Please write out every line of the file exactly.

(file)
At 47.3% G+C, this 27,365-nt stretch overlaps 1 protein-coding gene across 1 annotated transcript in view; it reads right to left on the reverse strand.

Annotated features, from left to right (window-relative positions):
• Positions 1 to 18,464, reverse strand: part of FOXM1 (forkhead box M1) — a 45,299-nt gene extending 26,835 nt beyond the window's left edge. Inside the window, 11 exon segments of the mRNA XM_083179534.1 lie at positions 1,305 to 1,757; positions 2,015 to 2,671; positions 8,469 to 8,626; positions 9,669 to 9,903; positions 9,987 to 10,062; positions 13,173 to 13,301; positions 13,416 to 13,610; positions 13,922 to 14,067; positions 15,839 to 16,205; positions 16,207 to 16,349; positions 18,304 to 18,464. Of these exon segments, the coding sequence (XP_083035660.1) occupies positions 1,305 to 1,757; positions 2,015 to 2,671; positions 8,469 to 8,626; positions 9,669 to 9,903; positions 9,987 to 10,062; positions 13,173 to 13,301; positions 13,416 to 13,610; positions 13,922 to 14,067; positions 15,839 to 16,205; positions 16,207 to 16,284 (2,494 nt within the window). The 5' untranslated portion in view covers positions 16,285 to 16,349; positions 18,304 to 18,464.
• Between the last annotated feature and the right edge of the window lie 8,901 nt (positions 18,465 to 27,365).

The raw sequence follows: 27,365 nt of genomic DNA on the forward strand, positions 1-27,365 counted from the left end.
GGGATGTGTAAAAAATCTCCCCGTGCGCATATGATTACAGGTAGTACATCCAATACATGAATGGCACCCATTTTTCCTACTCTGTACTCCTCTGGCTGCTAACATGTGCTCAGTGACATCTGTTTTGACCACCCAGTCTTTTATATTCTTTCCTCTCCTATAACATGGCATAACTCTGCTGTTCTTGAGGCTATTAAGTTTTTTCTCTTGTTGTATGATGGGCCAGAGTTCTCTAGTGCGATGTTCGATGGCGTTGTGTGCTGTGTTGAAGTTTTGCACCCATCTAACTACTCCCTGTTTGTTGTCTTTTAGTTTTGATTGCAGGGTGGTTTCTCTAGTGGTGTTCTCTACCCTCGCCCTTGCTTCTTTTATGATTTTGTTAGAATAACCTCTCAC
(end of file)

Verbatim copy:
At 47.3% G+C, this 27,365-nt stretch overlaps 1 protein-coding gene across 1 annotated transcript in view; it reads right to left on the reverse strand.

Annotated features, from left to right (window-relative positions):
• Positions 1 to 18,464, reverse strand: part of FOXM1 (forkhead box M1) — a 45,299-nt gene extending 26,835 nt beyond the window's left edge. Inside the window, 11 exon segments of the mRNA XM_083179534.1 lie at positions 1,305 to 1,757; positions 2,015 to 2,671; positions 8,469 to 8,626; positions 9,669 to 9,903; positions 9,987 to 10,062; positions 13,173 to 13,301; positions 13,416 to 13,610; positions 13,922 to 14,067; positions 15,839 to 16,205; positions 16,207 to 16,349; positions 18,304 to 18,464. Of these exon segments, the coding sequence (XP_083035660.1) occupies positions 1,305 to 1,757; positions 2,015 to 2,671; positions 8,469 to 8,626; positions 9,669 to 9,903; positions 9,987 to 10,062; positions 13,173 to 13,301; positions 13,416 to 13,610; positions 13,922 to 14,067; positions 15,839 to 16,205; positions 16,207 to 16,284 (2,494 nt within the window). The 5' untranslated portion in view covers positions 16,285 to 16,349; positions 18,304 to 18,464.
• Between the last annotated feature and the right edge of the window lie 8,901 nt (positions 18,465 to 27,365).

The raw sequence follows: 27,365 nt of genomic DNA on the forward strand, positions 1-27,365 counted from the left end.
GGGATGTGTAAAAAATCTCCCCGTGCGCATATGATTACAGGTAGTACATCCAATACATGAATGGCACCCATTTTTCCTACTCTGTACTCCTCTGGCTGCTAACATGTGCTCAGTGACATCTGTTTTGACCACCCAGTCTTTTATATTCTTTCCTCTCCTATAACATGGCATAACTCTGCTGTTCTTGAGGCTATTAAGTTTTTTCTCTTGTTGTATGATGGGCCAGAGTTCTCTAGTGCGATGTTCGATGGCGTTGTGTGCTGTGTTGAAGTTTTGCACCCATCTAACTACTCCCTGTTTGTTGTCTTTTAGTTTTGATTGCAGGGTGGTTTCTCTAGTGGTGTTCTCTACCCTCGCCCTTGCTTCTTTTATGATTTTGTTAGAATAACCTCTCAC